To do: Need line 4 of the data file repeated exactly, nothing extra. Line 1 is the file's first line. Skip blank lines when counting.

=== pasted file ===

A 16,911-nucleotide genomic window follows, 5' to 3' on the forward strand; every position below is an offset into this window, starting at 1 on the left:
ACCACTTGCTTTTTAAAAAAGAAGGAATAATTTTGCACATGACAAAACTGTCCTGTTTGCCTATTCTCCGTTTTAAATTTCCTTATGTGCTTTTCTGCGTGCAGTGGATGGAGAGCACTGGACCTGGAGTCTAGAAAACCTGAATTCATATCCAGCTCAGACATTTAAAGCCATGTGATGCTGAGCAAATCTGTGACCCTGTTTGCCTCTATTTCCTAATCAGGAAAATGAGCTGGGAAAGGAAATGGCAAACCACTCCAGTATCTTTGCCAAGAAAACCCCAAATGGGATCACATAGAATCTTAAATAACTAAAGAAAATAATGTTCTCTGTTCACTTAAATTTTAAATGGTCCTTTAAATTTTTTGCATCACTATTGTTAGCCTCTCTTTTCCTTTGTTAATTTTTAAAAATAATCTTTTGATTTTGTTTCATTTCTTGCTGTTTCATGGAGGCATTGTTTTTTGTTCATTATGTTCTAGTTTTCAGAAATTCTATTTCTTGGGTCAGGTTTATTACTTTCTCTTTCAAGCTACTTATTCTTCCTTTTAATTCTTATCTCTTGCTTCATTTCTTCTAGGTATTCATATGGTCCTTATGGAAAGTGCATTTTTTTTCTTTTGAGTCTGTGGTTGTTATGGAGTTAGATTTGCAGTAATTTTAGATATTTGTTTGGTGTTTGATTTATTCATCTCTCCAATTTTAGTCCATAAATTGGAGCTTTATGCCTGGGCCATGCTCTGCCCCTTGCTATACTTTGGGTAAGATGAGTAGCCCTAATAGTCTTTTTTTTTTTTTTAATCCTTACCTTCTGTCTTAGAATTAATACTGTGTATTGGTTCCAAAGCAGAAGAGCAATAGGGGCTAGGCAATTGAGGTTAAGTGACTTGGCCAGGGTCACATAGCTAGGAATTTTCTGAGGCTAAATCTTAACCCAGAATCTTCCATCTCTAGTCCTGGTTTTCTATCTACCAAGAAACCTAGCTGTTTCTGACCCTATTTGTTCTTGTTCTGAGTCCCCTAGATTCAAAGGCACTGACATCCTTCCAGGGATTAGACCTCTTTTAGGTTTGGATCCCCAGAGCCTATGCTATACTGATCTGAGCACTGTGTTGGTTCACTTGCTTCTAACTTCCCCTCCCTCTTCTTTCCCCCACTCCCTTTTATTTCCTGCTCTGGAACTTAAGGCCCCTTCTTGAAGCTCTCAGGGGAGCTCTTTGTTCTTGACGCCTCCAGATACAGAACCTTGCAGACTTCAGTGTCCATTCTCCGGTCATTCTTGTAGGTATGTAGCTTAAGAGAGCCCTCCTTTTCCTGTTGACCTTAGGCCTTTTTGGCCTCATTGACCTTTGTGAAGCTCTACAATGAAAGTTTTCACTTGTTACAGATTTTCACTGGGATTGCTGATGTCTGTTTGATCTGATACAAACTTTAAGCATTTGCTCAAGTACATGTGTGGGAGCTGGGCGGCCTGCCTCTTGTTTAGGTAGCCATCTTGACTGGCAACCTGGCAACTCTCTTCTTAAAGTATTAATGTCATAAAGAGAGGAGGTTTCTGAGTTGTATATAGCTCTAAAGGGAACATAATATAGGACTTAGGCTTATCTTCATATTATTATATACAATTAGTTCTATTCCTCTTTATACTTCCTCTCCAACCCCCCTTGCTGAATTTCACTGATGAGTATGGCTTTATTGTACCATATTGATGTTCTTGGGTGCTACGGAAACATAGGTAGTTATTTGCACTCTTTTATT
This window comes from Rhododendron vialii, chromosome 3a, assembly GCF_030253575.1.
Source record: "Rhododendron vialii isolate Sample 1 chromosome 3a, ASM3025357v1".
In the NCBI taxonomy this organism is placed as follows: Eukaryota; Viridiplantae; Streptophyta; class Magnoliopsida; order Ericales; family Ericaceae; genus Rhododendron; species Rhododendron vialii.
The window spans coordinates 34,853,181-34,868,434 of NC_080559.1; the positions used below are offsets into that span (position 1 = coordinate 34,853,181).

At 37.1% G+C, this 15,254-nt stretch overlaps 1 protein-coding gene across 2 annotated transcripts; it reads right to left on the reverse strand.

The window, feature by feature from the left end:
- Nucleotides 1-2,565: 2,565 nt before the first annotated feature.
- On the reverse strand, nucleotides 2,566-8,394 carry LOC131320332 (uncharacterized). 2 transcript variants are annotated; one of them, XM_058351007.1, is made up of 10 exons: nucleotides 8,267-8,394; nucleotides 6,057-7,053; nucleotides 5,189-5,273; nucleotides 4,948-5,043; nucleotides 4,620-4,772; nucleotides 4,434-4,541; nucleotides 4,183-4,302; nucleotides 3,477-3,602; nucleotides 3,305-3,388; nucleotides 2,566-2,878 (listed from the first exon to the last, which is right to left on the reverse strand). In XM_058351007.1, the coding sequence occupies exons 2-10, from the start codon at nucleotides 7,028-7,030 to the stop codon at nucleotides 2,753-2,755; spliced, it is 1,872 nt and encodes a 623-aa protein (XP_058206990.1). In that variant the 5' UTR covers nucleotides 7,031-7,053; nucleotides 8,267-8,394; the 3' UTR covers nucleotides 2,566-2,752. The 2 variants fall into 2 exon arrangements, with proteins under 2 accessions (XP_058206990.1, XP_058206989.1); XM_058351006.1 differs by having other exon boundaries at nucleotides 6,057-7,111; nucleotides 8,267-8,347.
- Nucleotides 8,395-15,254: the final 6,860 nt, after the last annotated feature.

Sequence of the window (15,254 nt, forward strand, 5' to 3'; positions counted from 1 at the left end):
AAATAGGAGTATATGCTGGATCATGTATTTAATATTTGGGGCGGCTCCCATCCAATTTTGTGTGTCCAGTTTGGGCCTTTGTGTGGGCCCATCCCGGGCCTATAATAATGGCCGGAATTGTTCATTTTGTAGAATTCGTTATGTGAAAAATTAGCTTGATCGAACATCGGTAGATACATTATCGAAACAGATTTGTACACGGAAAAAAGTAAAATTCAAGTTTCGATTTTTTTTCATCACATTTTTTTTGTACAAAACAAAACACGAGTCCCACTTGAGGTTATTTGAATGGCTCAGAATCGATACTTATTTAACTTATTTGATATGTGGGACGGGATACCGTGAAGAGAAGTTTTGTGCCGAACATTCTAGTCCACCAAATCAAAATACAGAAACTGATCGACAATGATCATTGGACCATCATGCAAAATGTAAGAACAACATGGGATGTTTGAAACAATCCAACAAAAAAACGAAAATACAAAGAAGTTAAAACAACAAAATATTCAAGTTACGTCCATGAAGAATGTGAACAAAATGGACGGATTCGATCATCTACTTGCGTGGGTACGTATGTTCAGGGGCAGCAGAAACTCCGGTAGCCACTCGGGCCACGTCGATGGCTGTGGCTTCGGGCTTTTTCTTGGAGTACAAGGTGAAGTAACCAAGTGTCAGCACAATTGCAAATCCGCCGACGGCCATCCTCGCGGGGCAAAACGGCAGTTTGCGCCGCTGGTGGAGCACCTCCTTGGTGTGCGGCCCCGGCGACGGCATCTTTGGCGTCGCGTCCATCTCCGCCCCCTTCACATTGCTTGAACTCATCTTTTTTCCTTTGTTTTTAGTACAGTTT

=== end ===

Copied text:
Source record: "Rhododendron vialii isolate Sample 1 chromosome 3a, ASM3025357v1".